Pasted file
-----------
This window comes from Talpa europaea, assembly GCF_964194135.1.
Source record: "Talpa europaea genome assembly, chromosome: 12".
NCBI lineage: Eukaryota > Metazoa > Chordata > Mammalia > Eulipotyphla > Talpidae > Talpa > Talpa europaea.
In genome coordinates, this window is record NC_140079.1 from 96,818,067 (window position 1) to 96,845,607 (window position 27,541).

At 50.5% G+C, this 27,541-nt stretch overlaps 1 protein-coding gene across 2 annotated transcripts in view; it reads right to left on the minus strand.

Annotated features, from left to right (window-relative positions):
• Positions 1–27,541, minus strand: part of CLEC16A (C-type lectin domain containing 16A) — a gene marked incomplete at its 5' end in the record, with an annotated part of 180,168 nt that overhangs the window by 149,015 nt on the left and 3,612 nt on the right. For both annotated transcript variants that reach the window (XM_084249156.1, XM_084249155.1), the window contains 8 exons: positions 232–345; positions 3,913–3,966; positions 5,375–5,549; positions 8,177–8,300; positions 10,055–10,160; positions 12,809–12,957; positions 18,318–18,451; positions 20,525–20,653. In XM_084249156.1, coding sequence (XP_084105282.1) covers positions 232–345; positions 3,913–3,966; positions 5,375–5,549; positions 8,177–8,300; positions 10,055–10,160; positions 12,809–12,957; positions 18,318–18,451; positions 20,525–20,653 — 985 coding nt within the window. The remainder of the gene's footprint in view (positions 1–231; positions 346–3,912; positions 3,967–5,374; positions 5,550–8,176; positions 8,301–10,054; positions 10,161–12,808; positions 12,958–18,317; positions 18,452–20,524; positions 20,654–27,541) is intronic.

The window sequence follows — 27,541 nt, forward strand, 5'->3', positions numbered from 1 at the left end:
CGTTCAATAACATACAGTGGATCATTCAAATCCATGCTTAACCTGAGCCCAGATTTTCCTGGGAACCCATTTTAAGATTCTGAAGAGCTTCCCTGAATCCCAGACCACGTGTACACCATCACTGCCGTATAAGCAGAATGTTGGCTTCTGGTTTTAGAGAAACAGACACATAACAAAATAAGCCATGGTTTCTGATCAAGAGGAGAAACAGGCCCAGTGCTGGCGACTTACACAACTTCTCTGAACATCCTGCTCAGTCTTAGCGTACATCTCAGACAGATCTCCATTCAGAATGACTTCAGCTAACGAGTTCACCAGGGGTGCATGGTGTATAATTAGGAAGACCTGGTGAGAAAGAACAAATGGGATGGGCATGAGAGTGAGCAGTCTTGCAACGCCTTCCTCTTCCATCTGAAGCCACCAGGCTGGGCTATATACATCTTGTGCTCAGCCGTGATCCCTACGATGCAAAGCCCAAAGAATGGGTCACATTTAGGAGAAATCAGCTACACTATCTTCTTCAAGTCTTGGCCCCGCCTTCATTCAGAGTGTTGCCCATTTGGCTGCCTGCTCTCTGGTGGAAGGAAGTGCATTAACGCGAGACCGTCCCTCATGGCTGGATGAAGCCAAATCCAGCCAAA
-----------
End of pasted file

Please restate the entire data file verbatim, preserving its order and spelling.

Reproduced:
This window comes from Talpa europaea, assembly GCF_964194135.1.
Source record: "Talpa europaea genome assembly, chromosome: 12".
NCBI lineage: Eukaryota > Metazoa > Chordata > Mammalia > Eulipotyphla > Talpidae > Talpa > Talpa europaea.
In genome coordinates, this window is record NC_140079.1 from 96,818,067 (window position 1) to 96,845,607 (window position 27,541).

At 50.5% G+C, this 27,541-nt stretch overlaps 1 protein-coding gene across 2 annotated transcripts in view; it reads right to left on the minus strand.

Annotated features, from left to right (window-relative positions):
• Positions 1–27,541, minus strand: part of CLEC16A (C-type lectin domain containing 16A) — a gene marked incomplete at its 5' end in the record, with an annotated part of 180,168 nt that overhangs the window by 149,015 nt on the left and 3,612 nt on the right. For both annotated transcript variants that reach the window (XM_084249156.1, XM_084249155.1), the window contains 8 exons: positions 232–345; positions 3,913–3,966; positions 5,375–5,549; positions 8,177–8,300; positions 10,055–10,160; positions 12,809–12,957; positions 18,318–18,451; positions 20,525–20,653. In XM_084249156.1, coding sequence (XP_084105282.1) covers positions 232–345; positions 3,913–3,966; positions 5,375–5,549; positions 8,177–8,300; positions 10,055–10,160; positions 12,809–12,957; positions 18,318–18,451; positions 20,525–20,653 — 985 coding nt within the window. The remainder of the gene's footprint in view (positions 1–231; positions 346–3,912; positions 3,967–5,374; positions 5,550–8,176; positions 8,301–10,054; positions 10,161–12,808; positions 12,958–18,317; positions 18,452–20,524; positions 20,654–27,541) is intronic.

The window sequence follows — 27,541 nt, forward strand, 5'->3', positions numbered from 1 at the left end:
CGTTCAATAACATACAGTGGATCATTCAAATCCATGCTTAACCTGAGCCCAGATTTTCCTGGGAACCCATTTTAAGATTCTGAAGAGCTTCCCTGAATCCCAGACCACGTGTACACCATCACTGCCGTATAAGCAGAATGTTGGCTTCTGGTTTTAGAGAAACAGACACATAACAAAATAAGCCATGGTTTCTGATCAAGAGGAGAAACAGGCCCAGTGCTGGCGACTTACACAACTTCTCTGAACATCCTGCTCAGTCTTAGCGTACATCTCAGACAGATCTCCATTCAGAATGACTTCAGCTAACGAGTTCACCAGGGGTGCATGGTGTATAATTAGGAAGACCTGGTGAGAAAGAACAAATGGGATGGGCATGAGAGTGAGCAGTCTTGCAACGCCTTCCTCTTCCATCTGAAGCCACCAGGCTGGGCTATATACATCTTGTGCTCAGCCGTGATCCCTACGATGCAAAGCCCAAAGAATGGGTCACATTTAGGAGAAATCAGCTACACTATCTTCTTCAAGTCTTGGCCCCGCCTTCATTCAGAGTGTTGCCCATTTGGCTGCCTGCTCTCTGGTGGAAGGAAGTGCATTAACGCGAGACCGTCCCTCATGGCTGGATGAAGCCAAATCCAGCCAAA